Asylum is governed by the 1951 United Nations Convention Relating to the Status of Refugees. It is this document that establishes standards for the treatment of this type of immigrant, defined in different ways by the signatory countries. In Brazil, asylum is governed by Law No. 9474/97. Enacted 20 years ago, it was not directly affected by new immigration legislation. To have their refugee status recognized, immigrants must prove that they suffer from “well-founded fears of persecution on grounds of race, religion, nationality, social group, political opinion, or grave and widespread human rights violations” in their home country.
Once the application is registered, the immigrant becomes entitled to all rights of the regularized citizen, such as temporary residence, a work permit, and medical care through the government’s Unified Health System (SUS) as well as a guarantee they will not be deported. The process for requesting asylum is free, unlike the visa application process. The requests are judged by CONARE, an interagency institution that also includes the Federal Police, the United Nations High Commissioner for Refugees (UNHCR), and non-governmental organizations. “Requests for asylum have been taking a minimum of two years to be decided,” says Gustavo da Frota Simões, a professor of international relations and coordinator of the Sérgio Vieira de Mello Chair at the Federal University of Roraima (UFRR).
Once their request for asylum has been filed, immigrants secure rights to receive work permits as well as medical care through the government health system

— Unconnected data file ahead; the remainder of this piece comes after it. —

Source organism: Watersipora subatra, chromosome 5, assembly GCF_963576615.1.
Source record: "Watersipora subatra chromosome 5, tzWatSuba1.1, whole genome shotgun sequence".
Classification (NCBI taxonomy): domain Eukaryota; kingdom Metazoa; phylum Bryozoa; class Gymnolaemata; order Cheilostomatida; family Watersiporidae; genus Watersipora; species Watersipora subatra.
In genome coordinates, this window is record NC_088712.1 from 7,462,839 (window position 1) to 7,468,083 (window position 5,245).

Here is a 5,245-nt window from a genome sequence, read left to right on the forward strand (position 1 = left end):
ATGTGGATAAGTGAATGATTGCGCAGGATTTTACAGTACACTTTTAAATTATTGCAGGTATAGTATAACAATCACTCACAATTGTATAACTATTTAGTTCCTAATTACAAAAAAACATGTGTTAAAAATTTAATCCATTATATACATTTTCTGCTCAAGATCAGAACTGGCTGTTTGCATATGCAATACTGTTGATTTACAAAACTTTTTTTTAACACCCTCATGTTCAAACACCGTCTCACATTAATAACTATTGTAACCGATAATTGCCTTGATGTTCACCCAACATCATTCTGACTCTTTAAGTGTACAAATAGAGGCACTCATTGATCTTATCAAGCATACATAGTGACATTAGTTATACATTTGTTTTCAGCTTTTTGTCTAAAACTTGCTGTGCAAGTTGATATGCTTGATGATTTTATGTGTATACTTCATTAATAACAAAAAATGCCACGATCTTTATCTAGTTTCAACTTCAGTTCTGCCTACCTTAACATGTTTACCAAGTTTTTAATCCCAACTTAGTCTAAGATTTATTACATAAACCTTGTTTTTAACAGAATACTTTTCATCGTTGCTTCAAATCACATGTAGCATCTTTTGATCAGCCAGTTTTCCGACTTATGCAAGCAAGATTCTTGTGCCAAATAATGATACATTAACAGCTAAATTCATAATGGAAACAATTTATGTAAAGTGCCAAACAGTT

The entry process of Haitians since 2010 can help us understand how, under certain circumstances, seeking asylum can function as a strategy for entering Brazil. Haitian immigrants arrived after the 2010 earthquake that resulted in the deaths of 316,000 people in their Caribbean homeland. The first immigrants crossed the border through the states of Acre and Amazonas. In 2010, 442 Haitians sought asylum. In 2011, there were 2,500. While awaiting adjudication, they all had the right to work permits and the right of residence. “The Brazilian government did not recognize the Haitians as refugees. However, it identified that they were immigrating for humanitarian reasons and created a visa so that they could have their status regularized in Brazil. This visa would serve those who were in Haiti with the intention of emigrating and applying from the Brazilian embassy in their country,” explains economist Duval Magalhães Fernandes, professor of the Postgraduate Program in Geography at the Pontifical Catholic University of Minas Gerais (PUC-MG). He adds, however, that initially the government limited the number of these visas it granted to 1,200 per year. “This fact led to conditions of chaos on the doorstep of the Brazilian embassy in Port-au-Prince and further increased the numbers of immigrants arriving along the northern border who requested asylum,” recalls Fernandes. He adds that for Haitians who requested asylum and had their request denied, the government granted permanent residence visas. “At no point were the Haitians in the country under illegal conditions. So, requests for asylum became a mechanism for obtaining legal residency status in Brazil,” Fernandes notes. Between 2012 and 2014, requests for asylum by Haitians jumped from 3,300 to 16,700.